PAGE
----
Tasmanian Whisky Week is celebrated during August every year but its whisky industry got started back only as recently as in 1992 when a man by the name of Bill Lark began distilling whisky out of his home kitchen in the city of Hobart, the capital of the island estate of Tasmania in Australia. Since then, the industry has flourished, with many other distilleries popping up around Tasmania and the name of Lark now forever synonymous with Tasmanian whisky.

Bill Lark

However, distilling whisky in Tasmania dates back to 1822 when Thomas Haigh Midwood set up the first legal distillery. The industry grew quickly and within two years there were around 16 active distilleries in the then colony of Van Diemen’s Land prior to the distilling of whisky being completely banned in 1838 by virtue of decree by the governor due to excessive imbibing and consequential social disorder (at least in the opinion of his wife). This was passed by the Legislative Council on 14th November 1838 to take effect on 1st January of the following year.

“I wonder why there isn’t anyone making malt whisky in Tasmania?” Bill Lark

It took 154 years before distillation could start again and in the early 1990’s a small group of Tasmanian “whisky pioneers”, led by Bill Lark, began lobbying the government to overturn the rules in relation to the size of stills which were considered legal. In 1992, Bill Lark was granted Tasmania’s first General Distiller’s licence under the Commonwealth’s Distillation Act 1901. Over the next few decades, other Tasmanians started distilling whisky also and the industry is flourishing once again in the island.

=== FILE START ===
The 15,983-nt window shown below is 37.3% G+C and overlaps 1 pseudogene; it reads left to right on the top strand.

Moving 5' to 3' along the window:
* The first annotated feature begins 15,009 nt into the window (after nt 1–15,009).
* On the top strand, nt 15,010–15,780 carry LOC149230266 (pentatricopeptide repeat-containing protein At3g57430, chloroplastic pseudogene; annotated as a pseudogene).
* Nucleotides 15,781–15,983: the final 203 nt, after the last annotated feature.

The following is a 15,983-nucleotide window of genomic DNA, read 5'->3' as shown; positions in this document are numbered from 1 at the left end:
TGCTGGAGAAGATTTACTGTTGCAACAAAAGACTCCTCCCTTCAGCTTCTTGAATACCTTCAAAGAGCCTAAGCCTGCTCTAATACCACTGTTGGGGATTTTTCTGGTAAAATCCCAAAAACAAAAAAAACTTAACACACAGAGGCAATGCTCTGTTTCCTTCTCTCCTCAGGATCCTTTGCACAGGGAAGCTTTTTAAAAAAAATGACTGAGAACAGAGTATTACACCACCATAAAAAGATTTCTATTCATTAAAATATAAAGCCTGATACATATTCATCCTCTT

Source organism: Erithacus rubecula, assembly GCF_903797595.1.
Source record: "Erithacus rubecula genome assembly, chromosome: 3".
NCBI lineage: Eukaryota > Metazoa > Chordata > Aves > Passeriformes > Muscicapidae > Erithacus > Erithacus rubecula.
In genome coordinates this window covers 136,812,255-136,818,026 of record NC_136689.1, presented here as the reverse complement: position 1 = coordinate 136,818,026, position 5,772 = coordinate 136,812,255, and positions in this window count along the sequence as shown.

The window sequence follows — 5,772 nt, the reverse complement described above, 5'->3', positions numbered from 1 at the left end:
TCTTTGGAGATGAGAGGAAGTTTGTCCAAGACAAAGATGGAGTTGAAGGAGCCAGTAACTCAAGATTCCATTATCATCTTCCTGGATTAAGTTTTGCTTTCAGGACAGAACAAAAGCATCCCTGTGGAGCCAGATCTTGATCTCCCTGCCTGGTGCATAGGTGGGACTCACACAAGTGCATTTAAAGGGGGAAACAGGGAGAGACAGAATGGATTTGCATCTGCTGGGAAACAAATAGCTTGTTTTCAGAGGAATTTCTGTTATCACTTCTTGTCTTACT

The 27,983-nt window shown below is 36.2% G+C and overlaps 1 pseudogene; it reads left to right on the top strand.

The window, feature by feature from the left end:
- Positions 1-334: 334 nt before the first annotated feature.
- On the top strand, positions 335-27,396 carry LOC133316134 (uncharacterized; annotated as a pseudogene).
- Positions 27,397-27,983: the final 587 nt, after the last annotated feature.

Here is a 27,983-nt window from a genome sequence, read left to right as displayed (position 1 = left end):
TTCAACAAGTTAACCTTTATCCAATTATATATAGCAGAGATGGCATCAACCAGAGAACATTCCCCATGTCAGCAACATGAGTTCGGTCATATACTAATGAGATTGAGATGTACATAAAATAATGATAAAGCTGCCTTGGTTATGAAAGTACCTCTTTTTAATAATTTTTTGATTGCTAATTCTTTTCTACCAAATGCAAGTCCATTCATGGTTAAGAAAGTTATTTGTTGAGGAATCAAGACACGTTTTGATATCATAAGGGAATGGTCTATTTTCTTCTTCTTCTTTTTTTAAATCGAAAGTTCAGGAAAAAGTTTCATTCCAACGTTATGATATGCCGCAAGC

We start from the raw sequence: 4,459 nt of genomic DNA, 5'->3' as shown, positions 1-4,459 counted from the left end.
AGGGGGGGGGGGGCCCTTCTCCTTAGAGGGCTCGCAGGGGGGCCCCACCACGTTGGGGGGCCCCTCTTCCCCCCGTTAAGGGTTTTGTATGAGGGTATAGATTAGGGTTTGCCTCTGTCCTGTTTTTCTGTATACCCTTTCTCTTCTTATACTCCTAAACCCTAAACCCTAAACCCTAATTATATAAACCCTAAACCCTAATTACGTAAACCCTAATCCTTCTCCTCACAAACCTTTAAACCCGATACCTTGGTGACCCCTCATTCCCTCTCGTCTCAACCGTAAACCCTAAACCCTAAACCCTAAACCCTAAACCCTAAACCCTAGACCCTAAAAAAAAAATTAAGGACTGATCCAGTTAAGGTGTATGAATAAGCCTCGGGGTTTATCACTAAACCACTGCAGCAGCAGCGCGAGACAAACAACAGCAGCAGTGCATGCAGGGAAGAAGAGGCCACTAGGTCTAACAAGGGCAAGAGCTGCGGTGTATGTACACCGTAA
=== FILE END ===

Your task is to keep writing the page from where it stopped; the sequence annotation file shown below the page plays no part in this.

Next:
The Tasmanian Whisky Map pictured above was provided courtesy of Anne Gigney and her team at the Tasmanian Whisky Academy.  Here is a copy of the file including links to each distillery (as can be seen below): tas-distilleries-map-by-tas-whisky-academy.

For reference – from Inside the Cask:


Leave a Reply

Your email address will not be published. Required fields are marked *

This site uses Akismet to reduce spam. Learn how your comment data is processed.